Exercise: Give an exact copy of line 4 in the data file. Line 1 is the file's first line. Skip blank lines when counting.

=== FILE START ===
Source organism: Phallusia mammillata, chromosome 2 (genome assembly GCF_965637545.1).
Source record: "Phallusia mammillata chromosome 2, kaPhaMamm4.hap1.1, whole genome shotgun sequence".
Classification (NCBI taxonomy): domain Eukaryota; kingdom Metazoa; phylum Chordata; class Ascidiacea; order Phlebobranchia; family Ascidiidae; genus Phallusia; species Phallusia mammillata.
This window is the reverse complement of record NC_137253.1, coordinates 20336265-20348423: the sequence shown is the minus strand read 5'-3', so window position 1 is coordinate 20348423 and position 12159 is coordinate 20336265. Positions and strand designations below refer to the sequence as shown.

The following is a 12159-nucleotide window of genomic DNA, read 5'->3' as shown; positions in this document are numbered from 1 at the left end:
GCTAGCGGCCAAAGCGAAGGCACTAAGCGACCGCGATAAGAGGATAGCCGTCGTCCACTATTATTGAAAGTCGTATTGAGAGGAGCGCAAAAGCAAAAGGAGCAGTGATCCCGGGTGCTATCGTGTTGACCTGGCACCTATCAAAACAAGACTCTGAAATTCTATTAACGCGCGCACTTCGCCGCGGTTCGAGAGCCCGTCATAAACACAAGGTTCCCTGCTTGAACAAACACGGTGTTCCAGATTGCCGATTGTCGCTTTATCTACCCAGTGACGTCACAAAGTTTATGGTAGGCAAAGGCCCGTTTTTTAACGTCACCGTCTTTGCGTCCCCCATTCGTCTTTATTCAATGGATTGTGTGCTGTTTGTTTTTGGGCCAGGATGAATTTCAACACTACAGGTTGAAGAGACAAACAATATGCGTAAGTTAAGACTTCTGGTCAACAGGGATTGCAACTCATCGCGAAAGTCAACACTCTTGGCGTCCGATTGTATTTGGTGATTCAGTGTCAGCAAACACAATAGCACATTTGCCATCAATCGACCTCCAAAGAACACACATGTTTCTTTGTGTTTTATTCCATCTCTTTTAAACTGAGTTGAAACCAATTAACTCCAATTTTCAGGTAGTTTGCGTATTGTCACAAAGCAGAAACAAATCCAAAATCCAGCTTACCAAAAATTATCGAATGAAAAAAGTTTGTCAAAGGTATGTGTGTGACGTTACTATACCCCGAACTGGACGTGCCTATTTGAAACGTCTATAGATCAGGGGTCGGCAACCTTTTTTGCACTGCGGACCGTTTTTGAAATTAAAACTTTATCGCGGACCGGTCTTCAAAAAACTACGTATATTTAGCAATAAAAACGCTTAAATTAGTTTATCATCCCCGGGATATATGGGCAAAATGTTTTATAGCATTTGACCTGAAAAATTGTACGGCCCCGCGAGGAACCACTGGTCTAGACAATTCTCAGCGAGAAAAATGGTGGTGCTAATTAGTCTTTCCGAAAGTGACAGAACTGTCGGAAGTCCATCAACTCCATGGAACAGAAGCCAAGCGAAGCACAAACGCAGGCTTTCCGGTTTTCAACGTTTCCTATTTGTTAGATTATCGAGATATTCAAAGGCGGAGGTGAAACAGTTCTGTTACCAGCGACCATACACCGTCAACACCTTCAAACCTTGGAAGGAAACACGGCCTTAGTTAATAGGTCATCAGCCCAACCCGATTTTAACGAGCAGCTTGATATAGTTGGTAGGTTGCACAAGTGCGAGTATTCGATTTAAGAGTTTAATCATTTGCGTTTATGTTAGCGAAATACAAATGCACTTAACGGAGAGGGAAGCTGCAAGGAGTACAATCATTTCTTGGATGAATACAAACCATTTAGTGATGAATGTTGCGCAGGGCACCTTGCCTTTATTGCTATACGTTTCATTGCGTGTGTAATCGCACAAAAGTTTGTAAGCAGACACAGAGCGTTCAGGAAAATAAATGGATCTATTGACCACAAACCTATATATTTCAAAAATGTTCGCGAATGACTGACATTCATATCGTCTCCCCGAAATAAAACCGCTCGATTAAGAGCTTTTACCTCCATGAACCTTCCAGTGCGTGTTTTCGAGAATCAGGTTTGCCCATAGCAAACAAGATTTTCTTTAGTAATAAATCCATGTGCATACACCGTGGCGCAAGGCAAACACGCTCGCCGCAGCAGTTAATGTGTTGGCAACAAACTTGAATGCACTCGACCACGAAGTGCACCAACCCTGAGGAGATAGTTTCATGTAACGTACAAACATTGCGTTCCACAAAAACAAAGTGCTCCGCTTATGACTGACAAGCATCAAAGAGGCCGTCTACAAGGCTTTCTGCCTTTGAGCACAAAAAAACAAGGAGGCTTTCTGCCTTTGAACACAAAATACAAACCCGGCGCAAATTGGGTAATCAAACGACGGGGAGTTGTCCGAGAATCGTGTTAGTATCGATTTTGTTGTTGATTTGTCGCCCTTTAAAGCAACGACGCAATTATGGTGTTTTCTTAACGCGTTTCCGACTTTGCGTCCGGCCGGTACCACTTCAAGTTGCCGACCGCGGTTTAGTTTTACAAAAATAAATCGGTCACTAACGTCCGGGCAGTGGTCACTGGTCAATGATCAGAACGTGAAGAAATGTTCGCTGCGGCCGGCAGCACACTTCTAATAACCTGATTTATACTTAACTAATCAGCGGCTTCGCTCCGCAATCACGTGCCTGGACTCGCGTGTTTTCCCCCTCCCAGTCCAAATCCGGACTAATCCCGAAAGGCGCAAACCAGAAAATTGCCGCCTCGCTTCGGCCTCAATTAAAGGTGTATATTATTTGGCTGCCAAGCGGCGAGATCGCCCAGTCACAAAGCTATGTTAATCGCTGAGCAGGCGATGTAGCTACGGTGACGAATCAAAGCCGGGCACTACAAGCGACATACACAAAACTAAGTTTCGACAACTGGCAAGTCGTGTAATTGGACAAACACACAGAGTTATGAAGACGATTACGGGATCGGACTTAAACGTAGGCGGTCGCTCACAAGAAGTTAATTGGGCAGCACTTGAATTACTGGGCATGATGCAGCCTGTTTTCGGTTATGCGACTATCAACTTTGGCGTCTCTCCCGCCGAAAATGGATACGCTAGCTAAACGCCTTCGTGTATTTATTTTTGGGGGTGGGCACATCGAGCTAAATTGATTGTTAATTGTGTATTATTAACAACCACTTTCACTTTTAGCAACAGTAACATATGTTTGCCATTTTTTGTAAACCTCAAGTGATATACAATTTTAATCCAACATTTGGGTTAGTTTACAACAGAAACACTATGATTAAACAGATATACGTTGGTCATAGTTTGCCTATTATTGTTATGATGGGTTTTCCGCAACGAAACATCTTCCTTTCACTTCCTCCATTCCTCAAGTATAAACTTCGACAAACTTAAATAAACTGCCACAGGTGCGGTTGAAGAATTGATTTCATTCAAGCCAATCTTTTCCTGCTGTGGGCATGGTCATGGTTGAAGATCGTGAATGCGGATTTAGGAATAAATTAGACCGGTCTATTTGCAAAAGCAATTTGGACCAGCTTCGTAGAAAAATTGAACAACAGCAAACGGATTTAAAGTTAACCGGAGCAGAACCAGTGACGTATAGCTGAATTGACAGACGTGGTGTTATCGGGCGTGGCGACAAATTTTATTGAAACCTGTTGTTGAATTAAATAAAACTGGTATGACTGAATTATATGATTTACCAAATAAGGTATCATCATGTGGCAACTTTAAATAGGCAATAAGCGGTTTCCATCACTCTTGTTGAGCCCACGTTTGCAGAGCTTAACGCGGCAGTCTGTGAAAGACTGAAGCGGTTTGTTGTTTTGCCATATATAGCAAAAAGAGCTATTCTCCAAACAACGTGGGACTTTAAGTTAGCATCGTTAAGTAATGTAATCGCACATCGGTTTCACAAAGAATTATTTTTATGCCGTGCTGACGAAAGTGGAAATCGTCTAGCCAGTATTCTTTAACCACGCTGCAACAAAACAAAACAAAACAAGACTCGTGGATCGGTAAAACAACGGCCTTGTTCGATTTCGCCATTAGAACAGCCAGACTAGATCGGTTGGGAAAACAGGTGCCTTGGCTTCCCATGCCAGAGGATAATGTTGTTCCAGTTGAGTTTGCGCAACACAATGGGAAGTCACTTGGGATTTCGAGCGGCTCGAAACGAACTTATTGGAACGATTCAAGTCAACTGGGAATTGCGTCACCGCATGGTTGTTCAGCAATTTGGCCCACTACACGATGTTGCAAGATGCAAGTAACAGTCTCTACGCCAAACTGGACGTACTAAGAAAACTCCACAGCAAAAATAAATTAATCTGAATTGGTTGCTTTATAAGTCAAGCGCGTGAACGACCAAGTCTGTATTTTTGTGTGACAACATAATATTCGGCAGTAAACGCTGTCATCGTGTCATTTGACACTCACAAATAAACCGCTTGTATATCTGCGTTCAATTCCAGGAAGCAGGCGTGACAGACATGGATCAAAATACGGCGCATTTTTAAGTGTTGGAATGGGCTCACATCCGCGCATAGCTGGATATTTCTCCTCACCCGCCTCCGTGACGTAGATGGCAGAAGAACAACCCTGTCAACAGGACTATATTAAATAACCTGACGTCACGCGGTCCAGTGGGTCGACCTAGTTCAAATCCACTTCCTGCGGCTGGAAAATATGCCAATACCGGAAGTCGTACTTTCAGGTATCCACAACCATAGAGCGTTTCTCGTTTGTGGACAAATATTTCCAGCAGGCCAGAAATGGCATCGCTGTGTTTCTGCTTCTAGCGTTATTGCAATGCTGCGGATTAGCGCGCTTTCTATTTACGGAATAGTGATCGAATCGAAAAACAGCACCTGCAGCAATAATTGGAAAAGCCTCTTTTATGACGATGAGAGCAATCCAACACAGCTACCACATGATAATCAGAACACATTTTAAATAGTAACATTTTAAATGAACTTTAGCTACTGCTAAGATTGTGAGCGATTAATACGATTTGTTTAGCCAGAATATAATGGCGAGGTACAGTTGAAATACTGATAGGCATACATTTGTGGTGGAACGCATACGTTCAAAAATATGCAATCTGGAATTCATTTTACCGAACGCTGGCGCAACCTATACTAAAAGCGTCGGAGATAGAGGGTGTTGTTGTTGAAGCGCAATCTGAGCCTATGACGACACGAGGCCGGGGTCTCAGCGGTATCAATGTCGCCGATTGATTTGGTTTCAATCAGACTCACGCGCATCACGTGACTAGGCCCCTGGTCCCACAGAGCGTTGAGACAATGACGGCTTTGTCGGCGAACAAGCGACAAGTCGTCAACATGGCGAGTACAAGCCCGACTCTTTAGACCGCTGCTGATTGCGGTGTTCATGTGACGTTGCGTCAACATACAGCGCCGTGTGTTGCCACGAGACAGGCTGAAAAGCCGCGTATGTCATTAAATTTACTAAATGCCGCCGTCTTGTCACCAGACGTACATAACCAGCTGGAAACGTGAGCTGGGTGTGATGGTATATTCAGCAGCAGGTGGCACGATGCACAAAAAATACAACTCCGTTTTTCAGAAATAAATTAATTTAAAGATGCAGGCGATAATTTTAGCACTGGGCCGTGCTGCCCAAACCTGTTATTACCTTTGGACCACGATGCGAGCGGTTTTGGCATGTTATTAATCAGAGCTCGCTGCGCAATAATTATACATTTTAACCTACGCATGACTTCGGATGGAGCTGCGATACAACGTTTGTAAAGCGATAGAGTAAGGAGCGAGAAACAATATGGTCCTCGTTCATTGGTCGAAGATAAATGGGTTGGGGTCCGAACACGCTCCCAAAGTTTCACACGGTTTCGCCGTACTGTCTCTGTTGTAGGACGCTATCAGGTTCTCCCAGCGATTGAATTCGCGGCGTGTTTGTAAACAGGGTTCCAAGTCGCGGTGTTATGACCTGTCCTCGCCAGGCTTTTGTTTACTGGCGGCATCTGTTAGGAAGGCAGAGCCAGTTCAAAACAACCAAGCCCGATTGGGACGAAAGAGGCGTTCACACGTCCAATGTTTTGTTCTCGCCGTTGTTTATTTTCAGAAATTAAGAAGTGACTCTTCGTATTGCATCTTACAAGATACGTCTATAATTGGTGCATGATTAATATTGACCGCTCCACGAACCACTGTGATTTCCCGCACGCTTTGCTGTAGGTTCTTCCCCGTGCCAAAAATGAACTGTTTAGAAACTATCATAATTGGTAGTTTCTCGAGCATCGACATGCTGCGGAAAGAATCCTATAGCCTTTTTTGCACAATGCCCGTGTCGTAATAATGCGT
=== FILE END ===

This window is the reverse complement of record NC_137253.1, coordinates 20336265-20348423: the sequence shown is the minus strand read 5'-3', so window position 1 is coordinate 20348423 and position 12159 is coordinate 20336265. Positions and strand designations below refer to the sequence as shown.